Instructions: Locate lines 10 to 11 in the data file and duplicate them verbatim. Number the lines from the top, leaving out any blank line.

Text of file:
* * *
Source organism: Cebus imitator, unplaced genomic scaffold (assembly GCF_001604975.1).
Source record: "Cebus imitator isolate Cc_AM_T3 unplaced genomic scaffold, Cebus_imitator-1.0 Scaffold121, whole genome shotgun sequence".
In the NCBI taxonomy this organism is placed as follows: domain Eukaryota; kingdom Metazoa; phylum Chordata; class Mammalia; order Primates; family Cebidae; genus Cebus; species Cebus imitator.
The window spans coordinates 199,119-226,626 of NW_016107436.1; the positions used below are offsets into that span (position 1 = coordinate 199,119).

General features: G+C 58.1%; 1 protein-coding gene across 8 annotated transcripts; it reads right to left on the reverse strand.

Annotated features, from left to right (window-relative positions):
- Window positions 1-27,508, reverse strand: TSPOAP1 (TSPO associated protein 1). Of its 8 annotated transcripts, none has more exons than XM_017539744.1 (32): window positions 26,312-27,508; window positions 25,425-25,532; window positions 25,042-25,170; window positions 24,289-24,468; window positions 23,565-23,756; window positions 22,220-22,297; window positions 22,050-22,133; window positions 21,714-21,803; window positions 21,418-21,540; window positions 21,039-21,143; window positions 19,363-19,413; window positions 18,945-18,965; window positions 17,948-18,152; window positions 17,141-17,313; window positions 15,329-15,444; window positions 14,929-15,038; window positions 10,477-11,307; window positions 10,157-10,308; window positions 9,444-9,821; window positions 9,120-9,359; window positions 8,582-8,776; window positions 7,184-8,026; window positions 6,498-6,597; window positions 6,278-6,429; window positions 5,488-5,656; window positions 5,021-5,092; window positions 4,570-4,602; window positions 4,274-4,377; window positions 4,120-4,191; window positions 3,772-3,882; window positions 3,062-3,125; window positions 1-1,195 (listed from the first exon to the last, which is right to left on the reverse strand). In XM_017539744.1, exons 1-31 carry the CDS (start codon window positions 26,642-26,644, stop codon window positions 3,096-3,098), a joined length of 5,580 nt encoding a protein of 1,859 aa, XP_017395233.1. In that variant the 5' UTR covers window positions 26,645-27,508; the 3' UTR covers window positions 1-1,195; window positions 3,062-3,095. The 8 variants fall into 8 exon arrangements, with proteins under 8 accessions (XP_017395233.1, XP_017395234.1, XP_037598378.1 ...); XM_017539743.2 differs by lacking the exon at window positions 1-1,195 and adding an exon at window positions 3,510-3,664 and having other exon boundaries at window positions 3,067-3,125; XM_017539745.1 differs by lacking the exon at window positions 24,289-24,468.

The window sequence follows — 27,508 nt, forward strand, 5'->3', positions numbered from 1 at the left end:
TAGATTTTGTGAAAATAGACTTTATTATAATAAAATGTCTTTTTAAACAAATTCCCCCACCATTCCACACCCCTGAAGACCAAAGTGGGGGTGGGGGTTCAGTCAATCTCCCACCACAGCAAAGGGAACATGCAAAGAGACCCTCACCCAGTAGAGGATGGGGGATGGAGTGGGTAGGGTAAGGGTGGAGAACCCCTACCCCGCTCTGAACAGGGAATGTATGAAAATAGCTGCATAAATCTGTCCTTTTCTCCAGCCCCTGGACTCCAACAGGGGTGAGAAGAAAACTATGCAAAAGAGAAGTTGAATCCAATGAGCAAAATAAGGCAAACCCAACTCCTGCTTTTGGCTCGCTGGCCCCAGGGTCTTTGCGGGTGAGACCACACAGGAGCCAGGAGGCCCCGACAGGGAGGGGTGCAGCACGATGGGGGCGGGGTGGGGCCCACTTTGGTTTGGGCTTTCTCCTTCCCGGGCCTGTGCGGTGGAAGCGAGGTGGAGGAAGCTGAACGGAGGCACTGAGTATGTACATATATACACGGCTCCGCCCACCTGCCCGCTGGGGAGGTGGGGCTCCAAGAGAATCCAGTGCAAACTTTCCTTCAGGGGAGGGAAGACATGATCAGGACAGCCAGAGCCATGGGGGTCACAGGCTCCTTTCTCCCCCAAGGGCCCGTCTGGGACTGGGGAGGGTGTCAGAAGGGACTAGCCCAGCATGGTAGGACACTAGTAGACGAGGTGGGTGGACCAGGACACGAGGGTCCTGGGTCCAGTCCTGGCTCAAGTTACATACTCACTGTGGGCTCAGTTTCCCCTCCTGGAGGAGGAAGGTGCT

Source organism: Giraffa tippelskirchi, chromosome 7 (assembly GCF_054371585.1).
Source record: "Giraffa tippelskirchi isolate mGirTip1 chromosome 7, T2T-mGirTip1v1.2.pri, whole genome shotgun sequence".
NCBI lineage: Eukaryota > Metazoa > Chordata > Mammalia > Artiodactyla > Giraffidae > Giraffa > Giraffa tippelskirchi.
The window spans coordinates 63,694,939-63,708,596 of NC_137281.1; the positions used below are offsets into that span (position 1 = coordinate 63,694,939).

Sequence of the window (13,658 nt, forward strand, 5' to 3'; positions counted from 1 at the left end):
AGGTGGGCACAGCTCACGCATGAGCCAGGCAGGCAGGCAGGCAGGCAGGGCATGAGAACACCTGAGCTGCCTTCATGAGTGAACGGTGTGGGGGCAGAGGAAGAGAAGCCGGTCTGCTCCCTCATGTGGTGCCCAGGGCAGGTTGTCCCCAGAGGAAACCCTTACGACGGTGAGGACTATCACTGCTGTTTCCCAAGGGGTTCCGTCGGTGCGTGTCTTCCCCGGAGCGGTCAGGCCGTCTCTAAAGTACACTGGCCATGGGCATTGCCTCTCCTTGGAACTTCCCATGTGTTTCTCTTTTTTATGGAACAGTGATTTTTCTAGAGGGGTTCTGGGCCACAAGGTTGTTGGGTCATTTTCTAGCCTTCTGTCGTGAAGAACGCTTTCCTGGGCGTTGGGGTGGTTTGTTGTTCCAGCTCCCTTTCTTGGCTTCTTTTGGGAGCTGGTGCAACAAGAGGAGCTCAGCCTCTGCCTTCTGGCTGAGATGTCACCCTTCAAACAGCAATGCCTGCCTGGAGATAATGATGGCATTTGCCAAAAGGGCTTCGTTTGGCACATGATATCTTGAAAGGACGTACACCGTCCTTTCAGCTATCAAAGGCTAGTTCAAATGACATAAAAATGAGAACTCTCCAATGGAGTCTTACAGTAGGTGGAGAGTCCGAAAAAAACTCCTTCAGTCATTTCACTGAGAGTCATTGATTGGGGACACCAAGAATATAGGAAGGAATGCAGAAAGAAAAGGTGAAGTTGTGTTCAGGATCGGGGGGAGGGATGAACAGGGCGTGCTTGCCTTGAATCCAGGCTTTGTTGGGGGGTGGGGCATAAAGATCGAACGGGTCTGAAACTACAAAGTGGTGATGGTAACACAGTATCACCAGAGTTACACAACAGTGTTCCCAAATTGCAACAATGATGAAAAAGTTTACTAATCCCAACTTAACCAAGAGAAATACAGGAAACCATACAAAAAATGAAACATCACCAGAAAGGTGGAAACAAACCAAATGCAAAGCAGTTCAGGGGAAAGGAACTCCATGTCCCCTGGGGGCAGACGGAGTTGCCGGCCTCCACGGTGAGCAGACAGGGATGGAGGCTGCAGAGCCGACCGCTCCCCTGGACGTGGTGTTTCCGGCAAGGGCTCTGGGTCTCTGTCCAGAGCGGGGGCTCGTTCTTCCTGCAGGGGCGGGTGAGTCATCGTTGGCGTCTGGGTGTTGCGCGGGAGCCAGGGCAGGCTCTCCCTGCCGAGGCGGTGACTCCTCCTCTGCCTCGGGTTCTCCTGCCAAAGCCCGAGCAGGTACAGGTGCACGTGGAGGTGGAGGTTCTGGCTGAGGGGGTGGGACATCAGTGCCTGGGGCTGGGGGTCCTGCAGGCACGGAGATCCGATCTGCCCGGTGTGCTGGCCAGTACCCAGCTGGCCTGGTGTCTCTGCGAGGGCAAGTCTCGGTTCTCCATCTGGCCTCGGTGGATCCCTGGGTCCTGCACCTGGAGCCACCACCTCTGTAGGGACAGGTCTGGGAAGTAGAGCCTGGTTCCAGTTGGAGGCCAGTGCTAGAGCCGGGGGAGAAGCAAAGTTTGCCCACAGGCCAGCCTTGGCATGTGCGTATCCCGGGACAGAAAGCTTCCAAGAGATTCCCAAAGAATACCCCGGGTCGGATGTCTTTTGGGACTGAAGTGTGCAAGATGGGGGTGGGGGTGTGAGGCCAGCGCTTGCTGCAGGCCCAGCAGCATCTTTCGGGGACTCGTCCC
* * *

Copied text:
Source organism: Giraffa tippelskirchi, chromosome 7 (assembly GCF_054371585.1).
Source record: "Giraffa tippelskirchi isolate mGirTip1 chromosome 7, T2T-mGirTip1v1.2.pri, whole genome shotgun sequence".